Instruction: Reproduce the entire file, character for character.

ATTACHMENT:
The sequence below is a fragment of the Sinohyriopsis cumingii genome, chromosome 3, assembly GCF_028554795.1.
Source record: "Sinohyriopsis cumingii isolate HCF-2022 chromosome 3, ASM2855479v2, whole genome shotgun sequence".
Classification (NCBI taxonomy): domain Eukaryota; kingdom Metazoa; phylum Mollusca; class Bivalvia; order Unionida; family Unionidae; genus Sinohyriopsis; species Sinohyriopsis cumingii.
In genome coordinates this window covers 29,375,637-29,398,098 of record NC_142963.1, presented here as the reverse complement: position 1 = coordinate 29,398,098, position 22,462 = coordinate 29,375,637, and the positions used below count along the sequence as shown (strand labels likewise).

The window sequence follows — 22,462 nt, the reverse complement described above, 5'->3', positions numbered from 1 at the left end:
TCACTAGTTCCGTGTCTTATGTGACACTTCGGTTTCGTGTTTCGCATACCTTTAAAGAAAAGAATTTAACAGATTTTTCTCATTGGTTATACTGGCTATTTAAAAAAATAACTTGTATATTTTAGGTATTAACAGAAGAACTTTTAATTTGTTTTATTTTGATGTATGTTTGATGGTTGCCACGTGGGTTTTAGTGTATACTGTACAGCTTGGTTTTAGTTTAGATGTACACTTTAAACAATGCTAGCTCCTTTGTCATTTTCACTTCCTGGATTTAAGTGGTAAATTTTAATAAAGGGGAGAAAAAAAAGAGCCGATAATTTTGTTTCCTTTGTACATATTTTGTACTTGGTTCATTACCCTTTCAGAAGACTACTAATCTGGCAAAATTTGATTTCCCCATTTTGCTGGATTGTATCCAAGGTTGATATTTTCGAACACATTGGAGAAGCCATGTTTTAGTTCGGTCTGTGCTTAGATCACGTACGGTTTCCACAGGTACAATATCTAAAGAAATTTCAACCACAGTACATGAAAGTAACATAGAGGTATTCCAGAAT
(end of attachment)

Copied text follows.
The sequence below is a fragment of the Sinohyriopsis cumingii genome, chromosome 3, assembly GCF_028554795.1.
Source record: "Sinohyriopsis cumingii isolate HCF-2022 chromosome 3, ASM2855479v2, whole genome shotgun sequence".
Classification (NCBI taxonomy): domain Eukaryota; kingdom Metazoa; phylum Mollusca; class Bivalvia; order Unionida; family Unionidae; genus Sinohyriopsis; species Sinohyriopsis cumingii.
In genome coordinates this window covers 29,375,637-29,398,098 of record NC_142963.1, presented here as the reverse complement: position 1 = coordinate 29,398,098, position 22,462 = coordinate 29,375,637, and the positions used below count along the sequence as shown (strand labels likewise).

The window sequence follows — 22,462 nt, the reverse complement described above, 5'->3', positions numbered from 1 at the left end:
TCACTAGTTCCGTGTCTTATGTGACACTTCGGTTTCGTGTTTCGCATACCTTTAAAGAAAAGAATTTAACAGATTTTTCTCATTGGTTATACTGGCTATTTAAAAAAATAACTTGTATATTTTAGGTATTAACAGAAGAACTTTTAATTTGTTTTATTTTGATGTATGTTTGATGGTTGCCACGTGGGTTTTAGTGTATACTGTACAGCTTGGTTTTAGTTTAGATGTACACTTTAAACAATGCTAGCTCCTTTGTCATTTTCACTTCCTGGATTTAAGTGGTAAATTTTAATAAAGGGGAGAAAAAAAAGAGCCGATAATTTTGTTTCCTTTGTACATATTTTGTACTTGGTTCATTACCCTTTCAGAAGACTACTAATCTGGCAAAATTTGATTTCCCCATTTTGCTGGATTGTATCCAAGGTTGATATTTTCGAACACATTGGAGAAGCCATGTTTTAGTTCGGTCTGTGCTTAGATCACGTACGGTTTCCACAGGTACAATATCTAAAGAAATTTCAACCACAGTACATGAAAGTAACATAGAGGTATTCCAGAAT